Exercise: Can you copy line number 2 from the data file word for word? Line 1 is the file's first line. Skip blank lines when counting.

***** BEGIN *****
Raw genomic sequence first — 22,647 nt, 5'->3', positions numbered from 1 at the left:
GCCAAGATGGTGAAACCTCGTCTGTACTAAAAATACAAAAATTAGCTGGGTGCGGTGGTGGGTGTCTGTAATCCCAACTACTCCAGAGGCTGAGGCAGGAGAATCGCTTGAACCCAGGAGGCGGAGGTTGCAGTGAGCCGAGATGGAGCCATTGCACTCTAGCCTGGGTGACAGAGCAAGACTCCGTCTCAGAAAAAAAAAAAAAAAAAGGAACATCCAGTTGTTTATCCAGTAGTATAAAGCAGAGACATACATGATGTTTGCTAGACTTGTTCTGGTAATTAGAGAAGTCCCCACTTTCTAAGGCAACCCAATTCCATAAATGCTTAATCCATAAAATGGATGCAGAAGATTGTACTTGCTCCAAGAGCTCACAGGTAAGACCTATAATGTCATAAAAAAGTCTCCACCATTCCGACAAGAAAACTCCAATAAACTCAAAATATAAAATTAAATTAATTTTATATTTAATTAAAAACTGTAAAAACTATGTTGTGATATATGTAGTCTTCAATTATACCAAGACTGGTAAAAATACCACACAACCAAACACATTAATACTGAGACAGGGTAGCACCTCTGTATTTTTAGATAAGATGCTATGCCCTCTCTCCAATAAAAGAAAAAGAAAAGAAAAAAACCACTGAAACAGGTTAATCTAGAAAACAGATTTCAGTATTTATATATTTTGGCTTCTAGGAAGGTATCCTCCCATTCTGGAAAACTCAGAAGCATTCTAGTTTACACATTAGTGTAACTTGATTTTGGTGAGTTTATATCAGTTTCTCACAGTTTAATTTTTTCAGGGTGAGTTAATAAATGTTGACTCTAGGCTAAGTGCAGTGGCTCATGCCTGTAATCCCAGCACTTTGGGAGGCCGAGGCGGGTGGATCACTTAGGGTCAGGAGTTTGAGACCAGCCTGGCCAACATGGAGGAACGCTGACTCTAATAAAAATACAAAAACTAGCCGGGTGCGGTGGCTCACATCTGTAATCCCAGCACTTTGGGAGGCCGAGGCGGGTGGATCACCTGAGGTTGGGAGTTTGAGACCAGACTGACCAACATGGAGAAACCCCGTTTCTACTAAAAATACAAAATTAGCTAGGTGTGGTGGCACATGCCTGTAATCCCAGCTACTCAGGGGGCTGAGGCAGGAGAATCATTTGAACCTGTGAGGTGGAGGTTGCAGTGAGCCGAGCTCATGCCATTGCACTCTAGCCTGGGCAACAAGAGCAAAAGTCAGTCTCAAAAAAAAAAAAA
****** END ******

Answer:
GCCAAGATGGTGAAACCTCGTCTGTACTAAAAATACAAAAATTAGCTGGGTGCGGTGGTGGGTGTCTGTAATCCCAACTACTCCAGAGGCTGAGGCAGGAGAATCGCTTGAACCCAGGAGGCGGAGGTTGCAGTGAGCCGAGATGGAGCCATTGCACTCTAGCCTGGGTGACAGAGCAAGACTCCGTCTCAGAAAAAAAAAAAAAAAAAGGAACATCCAGTTGTTTATCCAGTAGTATAAAGCAGAGACATACATGATGTTTGCTAGACTTGTTCTGGTAATTAGAGAAGTCCCCACTTTCTAAGGCAACCCAATTCCATAAATGCTTAATCCATAAAATGGATGCAGAAGATTGTACTTGCTCCAAGAGCTCACAGGTAAGACCTATAATGTCATAAAAAAGTCTCCACCATTCCGACAAGAAAACTCCAATAAACTCAAAATATAAAATTAAATTAATTTTATATTTAATTAAAAACTGTAAAAACTATGTTGTGATATATGTAGTCTTCAATTATACCAAGACTGGTAAAAATACCACACAACCAAACACATTAATACTGAGACAGGGTAGCACCTCTGTATTTTTAGATAAGATGCTATGCCCTCTCTCCAATAAAAGAAAAAGAAAAGAAAAAAACCACTGAAACAGGTTAATCTAGAAAACAGATTTCAGTATTTATATATTTTGGCTTCTAGGAAGGTATCCTCCCATTCTGGAAAACTCAGAAGCATTCTAGTTTACACATTAGTGTAACTTGATTTTGGTGAGTTTATATCAGTTTCTCACAGTTTAATTTTTTCAGGGTGAGTTAATAAATGTTGACTCTAGGCTAAGTGCAGTGGCTCATGCCTGTAATCCCAGCACTTTGGGAGGCCGAGGCGGGTGGATCACTTAGGGTCAGGAGTTTGAGACCAGCCTGGCCAACATGGAGGAACGCTGACTCTAATAAAAATACAAAAACTAGCCGGGTGCGGTGGCTCACATCTGTAATCCCAGCACTTTGGGAGGCCGAGGCGGGTGGATCACCTGAGGTTGGGAGTTTGAGACCAGACTGACCAACATGGAGAAACCCCGTTTCTACTAAAAATACAAAATTAGCTAGGTGTGGTGGCACATGCCTGTAATCCCAGCTACTCAGGGGGCTGAGGCAGGAGAATCATTTGAACCTGTGAGGTGGAGGTTGCAGTGAGCCGAGCTCATGCCATTGCACTCTAGCCTGGGCAACAAGAGCAAAAGTCAGTCTCAAAAAAAAAAAAA